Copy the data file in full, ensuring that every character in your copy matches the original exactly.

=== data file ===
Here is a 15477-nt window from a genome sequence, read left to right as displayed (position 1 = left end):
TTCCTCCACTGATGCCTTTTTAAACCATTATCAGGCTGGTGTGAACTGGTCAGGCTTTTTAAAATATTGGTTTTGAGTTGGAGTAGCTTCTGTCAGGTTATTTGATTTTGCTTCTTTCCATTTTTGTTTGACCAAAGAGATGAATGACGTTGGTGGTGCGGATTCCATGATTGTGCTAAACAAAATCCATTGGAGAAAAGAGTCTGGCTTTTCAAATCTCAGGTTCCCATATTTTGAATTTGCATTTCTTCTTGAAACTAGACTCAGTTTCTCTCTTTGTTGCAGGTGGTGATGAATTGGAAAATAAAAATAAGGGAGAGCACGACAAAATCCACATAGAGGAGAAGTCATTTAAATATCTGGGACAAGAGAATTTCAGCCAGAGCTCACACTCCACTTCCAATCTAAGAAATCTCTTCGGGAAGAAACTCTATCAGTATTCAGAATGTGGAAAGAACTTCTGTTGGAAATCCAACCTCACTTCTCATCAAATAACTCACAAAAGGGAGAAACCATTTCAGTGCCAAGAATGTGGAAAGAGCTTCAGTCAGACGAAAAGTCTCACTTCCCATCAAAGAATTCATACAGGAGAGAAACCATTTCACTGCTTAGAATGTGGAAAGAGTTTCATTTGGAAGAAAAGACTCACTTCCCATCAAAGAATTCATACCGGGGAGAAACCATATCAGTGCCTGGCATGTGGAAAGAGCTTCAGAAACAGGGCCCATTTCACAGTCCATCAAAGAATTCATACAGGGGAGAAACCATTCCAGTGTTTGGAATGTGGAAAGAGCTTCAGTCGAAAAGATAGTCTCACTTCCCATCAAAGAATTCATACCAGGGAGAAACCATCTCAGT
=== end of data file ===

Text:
Here is a 15477-nt window from a genome sequence, read left to right as displayed (position 1 = left end):
TTCCTCCACTGATGCCTTTTTAAACCATTATCAGGCTGGTGTGAACTGGTCAGGCTTTTTAAAATATTGGTTTTGAGTTGGAGTAGCTTCTGTCAGGTTATTTGATTTTGCTTCTTTCCATTTTTGTTTGACCAAAGAGATGAATGACGTTGGTGGTGCGGATTCCATGATTGTGCTAAACAAAATCCATTGGAGAAAAGAGTCTGGCTTTTCAAATCTCAGGTTCCCATATTTTGAATTTGCATTTCTTCTTGAAACTAGACTCAGTTTCTCTCTTTGTTGCAGGTGGTGATGAATTGGAAAATAAAAATAAGGGAGAGCACGACAAAATCCACATAGAGGAGAAGTCATTTAAATATCTGGGACAAGAGAATTTCAGCCAGAGCTCACACTCCACTTCCAATCTAAGAAATCTCTTCGGGAAGAAACTCTATCAGTATTCAGAATGTGGAAAGAACTTCTGTTGGAAATCCAACCTCACTTCTCATCAAATAACTCACAAAAGGGAGAAACCATTTCAGTGCCAAGAATGTGGAAAGAGCTTCAGTCAGACGAAAAGTCTCACTTCCCATCAAAGAATTCATACAGGAGAGAAACCATTTCACTGCTTAGAATGTGGAAAGAGTTTCATTTGGAAGAAAAGACTCACTTCCCATCAAAGAATTCATACCGGGGAGAAACCATATCAGTGCCTGGCATGTGGAAAGAGCTTCAGAAACAGGGCCCATTTCACAGTCCATCAAAGAATTCATACAGGGGAGAAACCATTCCAGTGTTTGGAATGTGGAAAGAGCTTCAGTCGAAAAGATAGTCTCACTTCCCATCAAAGAATTCATACCAGGGAGAAACCATCTCAGT